Cinema struggles with blindness. How can an inherently visual medium effectively illustrate the loss of vision? It’s a challenge. But one that Notes on Blindness meets beautifully, thanks to both the truly compelling character at its heart and the innovative approach from behind-the-camera.
Professor John Hull is uniquely suited to take the viewer on a journey into darkness; his book Touching the Rock is widely celebrated as the definitive account of blindness. He is sensitive and articulate, unafraid to detail his physical deterioration or plumb the depths of its emotional and psychological toll.
Directors Peter Middleton and James Spinney recognise just how vital Hull’s voice is to the story, and have created a film that puts it front and centre. Through the decades of audio diaries and in-depth interviews, Hull and his wife Marilyn’s voices have been perfectly preserved – along with those of several supporting characters.
Actors in the film lip-sync to their words and re-enact their experiences, resulting in a distinct docu-drama hybrid. Dan Skinner captures the professor’s gentle and profound energy, while Simone Kirby portrays Marilyn as a rare bright light in a darkening world.
This was the second time Middleton and Spinney had worked with Hull, having previously collaborated on a short documentary in 2010. Inspired by his ‘discovery of a world beyond sight,’ they resolved to record those formative years in the early 80s when Hull’s vision went from poor to non-existent.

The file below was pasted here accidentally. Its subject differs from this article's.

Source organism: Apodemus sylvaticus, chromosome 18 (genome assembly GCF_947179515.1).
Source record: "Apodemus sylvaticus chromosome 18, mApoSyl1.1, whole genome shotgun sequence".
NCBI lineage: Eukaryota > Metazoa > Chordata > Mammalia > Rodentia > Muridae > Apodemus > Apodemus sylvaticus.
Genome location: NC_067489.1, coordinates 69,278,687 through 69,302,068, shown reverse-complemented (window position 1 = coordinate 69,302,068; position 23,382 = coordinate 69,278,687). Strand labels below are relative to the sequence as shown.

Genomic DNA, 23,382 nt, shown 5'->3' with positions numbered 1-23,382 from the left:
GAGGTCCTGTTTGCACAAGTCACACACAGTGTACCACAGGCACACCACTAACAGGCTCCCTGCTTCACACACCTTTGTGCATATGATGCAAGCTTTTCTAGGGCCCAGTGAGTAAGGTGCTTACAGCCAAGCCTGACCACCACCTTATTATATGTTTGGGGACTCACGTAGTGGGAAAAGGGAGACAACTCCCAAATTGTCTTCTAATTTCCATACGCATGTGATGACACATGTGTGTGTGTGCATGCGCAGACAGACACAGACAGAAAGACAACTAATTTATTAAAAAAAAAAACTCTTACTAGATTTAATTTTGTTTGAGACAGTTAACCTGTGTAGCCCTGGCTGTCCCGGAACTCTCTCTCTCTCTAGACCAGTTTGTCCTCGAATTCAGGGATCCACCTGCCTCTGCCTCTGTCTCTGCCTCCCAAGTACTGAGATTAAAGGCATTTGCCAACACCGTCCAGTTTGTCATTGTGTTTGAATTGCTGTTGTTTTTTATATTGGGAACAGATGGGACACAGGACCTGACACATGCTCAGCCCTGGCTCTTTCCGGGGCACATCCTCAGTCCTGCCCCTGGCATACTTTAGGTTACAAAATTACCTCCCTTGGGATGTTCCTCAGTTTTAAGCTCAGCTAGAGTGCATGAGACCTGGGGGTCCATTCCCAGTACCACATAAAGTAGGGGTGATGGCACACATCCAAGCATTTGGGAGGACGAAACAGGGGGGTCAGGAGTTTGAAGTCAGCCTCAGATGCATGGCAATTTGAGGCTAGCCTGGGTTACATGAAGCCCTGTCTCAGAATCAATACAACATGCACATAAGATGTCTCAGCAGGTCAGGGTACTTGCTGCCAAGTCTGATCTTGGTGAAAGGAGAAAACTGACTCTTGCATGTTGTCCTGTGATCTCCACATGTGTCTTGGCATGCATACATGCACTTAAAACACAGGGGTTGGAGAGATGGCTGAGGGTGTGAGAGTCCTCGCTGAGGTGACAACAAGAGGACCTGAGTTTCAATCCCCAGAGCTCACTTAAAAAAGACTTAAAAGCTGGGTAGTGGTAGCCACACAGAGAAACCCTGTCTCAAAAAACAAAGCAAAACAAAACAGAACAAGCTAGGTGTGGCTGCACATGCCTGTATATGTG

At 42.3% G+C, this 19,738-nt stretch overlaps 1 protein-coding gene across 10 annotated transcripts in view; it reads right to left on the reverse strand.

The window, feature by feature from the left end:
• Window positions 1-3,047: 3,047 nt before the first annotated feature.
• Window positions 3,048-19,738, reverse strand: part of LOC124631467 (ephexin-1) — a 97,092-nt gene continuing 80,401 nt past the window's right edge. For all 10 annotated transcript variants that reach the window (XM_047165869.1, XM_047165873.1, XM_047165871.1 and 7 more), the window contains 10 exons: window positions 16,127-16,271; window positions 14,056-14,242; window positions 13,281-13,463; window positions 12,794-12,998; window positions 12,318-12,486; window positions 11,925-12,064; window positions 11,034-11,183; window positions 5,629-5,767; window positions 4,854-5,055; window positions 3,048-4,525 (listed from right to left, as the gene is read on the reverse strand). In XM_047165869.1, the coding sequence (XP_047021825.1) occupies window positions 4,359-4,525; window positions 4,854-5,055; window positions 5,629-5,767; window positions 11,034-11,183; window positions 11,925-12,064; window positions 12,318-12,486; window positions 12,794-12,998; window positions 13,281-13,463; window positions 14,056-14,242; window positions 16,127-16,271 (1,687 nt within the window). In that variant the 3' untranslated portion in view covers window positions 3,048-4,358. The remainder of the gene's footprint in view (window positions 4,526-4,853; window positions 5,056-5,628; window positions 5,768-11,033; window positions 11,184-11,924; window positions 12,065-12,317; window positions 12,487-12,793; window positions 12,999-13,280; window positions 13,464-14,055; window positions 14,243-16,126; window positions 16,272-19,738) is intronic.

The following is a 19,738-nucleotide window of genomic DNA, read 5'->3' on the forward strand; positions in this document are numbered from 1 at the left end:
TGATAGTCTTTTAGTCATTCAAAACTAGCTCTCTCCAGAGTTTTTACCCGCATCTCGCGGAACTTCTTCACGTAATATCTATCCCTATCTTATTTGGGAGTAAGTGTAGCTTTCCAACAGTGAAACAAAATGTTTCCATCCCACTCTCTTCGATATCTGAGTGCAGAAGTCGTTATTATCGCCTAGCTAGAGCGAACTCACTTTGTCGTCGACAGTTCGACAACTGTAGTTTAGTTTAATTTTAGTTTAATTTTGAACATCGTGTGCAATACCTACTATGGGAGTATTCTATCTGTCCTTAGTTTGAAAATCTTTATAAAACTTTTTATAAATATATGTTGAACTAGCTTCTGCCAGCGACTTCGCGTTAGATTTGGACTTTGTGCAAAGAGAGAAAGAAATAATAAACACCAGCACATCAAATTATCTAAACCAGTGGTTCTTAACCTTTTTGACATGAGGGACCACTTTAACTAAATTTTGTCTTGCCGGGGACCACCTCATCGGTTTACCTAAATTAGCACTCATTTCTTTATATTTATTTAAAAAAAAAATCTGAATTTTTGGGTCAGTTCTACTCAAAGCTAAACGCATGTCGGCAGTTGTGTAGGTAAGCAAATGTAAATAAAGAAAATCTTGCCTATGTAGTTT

Hull died last year, not long after filming began, and did not see the finished product. Marilyn, however, says he would have been ‘immensely proud and pleased’ with it, describing it as an ‘extraordinary re-imagining of our life’.
It would be so easy for a film like this to be bleak, and there certainly are moments of shattering heartbreak, but Hull’s life is so much more than a tale of loss. As a theologian, Hull tries to understand his suffering as a gift from god – ‘to seek its meaning, to retain the fullness of my humanity.’
It recalls The Diving Bell and the Butterfly, a film which similarly played with the medium in order to capture a radical sensory disturbance. Just as the blinking eye of Jean Dominique Bauby locked-in the viewer, so too does the disembodied voice of John Hull pull them into the sometimes scary, sometimes revelatory experience of blindness.
‘We used longer lenses, never shooting establishing shots that might give the audience a privileged understanding of the space,’ the directors explained. ‘We wanted the camera to be sensitive to tactile details to foreground the new primacy of touch, and often designed scenes based around their potential for sound design.’
But they went even farther than that, screening the film at select festivals as part of an award-winning virtual reality project.
Middleton and Spinney arrive at BIFA competitive in two major categories, film and documentary, after a hugely successful year on the film festival circuit, during which it won Special Jury Prize at San Francisco and the Innovation Award at Sheffield DocFest.